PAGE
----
CRIME HUNTER: DNA links 'monster' to 1976 slaying

The magic elixir for solving the case was DNA and genetic genealogy.

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On Jan. 12, 1976, Pamela Maurer left a pal's house to get a soda from a bodega.

The 16-year-old vanished into thin air and was never seen alive again.

Her frozen body was found the next morning on the frozen plains outside Lisle, Illinois.

She had been raped and strangled.

Finally, after 44 years of anguish, cops have named the monster who snatched and killed poor Pamela.

"For 44 years her murder remained a mystery," DuPage County State's Attorney Robert Berlin said. "We finally put a name and face to this monster."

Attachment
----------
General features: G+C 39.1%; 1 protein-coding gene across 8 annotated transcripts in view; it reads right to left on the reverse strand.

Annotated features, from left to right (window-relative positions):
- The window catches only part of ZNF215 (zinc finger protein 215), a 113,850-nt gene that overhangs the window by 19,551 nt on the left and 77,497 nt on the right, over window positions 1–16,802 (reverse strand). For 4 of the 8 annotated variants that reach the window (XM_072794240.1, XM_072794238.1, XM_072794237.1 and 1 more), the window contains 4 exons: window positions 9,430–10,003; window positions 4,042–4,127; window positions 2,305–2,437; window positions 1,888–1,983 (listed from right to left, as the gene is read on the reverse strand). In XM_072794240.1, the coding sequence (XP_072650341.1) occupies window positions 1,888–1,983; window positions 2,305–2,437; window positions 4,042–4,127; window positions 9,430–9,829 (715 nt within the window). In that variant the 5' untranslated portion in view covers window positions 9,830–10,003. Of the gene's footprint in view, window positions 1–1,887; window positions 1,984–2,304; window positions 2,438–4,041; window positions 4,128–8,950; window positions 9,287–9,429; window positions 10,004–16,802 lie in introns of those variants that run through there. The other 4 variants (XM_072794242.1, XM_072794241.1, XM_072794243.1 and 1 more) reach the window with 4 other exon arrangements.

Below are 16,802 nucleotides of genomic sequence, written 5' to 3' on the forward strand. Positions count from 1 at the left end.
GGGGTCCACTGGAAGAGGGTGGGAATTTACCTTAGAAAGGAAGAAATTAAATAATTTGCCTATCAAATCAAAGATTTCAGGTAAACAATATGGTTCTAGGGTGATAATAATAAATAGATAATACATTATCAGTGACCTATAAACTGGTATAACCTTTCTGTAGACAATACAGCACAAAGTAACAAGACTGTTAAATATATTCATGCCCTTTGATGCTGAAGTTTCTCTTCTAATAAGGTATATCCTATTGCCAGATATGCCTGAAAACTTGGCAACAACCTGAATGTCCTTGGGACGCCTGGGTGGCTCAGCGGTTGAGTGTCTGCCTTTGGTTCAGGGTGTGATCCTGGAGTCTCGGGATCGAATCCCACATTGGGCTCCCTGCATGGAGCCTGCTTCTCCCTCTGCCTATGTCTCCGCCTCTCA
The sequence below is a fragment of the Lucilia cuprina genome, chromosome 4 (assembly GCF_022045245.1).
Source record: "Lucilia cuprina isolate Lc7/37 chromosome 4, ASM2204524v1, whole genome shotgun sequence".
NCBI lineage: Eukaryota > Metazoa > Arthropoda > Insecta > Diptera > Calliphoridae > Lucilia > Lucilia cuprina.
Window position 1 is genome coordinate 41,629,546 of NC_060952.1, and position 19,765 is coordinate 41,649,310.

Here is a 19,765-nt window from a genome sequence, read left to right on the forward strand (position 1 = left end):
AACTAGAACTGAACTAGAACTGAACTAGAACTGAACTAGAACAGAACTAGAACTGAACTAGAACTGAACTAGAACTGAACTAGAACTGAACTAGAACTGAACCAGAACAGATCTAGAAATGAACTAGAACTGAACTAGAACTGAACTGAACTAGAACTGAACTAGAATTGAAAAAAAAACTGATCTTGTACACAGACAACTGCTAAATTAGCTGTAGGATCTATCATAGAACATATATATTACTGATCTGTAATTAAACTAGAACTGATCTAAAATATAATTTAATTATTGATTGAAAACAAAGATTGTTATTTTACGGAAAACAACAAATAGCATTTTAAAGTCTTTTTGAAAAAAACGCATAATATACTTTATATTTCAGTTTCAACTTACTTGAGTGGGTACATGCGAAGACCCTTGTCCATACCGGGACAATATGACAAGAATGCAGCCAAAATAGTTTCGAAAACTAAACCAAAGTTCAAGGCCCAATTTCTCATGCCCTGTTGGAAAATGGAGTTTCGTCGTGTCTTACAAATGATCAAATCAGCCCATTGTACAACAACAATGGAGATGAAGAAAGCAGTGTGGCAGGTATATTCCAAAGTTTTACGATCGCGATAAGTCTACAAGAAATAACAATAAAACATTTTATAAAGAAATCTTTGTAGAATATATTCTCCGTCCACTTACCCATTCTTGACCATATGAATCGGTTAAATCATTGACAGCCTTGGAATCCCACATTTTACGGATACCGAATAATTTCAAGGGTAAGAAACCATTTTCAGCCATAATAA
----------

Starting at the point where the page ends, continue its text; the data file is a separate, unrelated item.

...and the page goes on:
The magic elixir for solving the case was DNA and genetic genealogy.

So, just who is the "monster?"

He is almost certainly a serial killer and detectives believe he murdered at least 12 people.

Cops identified the maniac as Bruce Lindahl.

But he won't be around to face the music. The killer, then 29, accidentally slashed himself to death in 1981 while murdering an 18-year-old man.

Cold case detectives got their first break in 2001 when "biological evidence" was recovered from Pamela's body.

Genetic genealogy also pointed them to the killer.

Since the Golden State Killer was nabbed in April 2018 around 100 cold case suspects have been identified through genetic genealogy. It is a game-changer.

His body was found lying on top of his victim.

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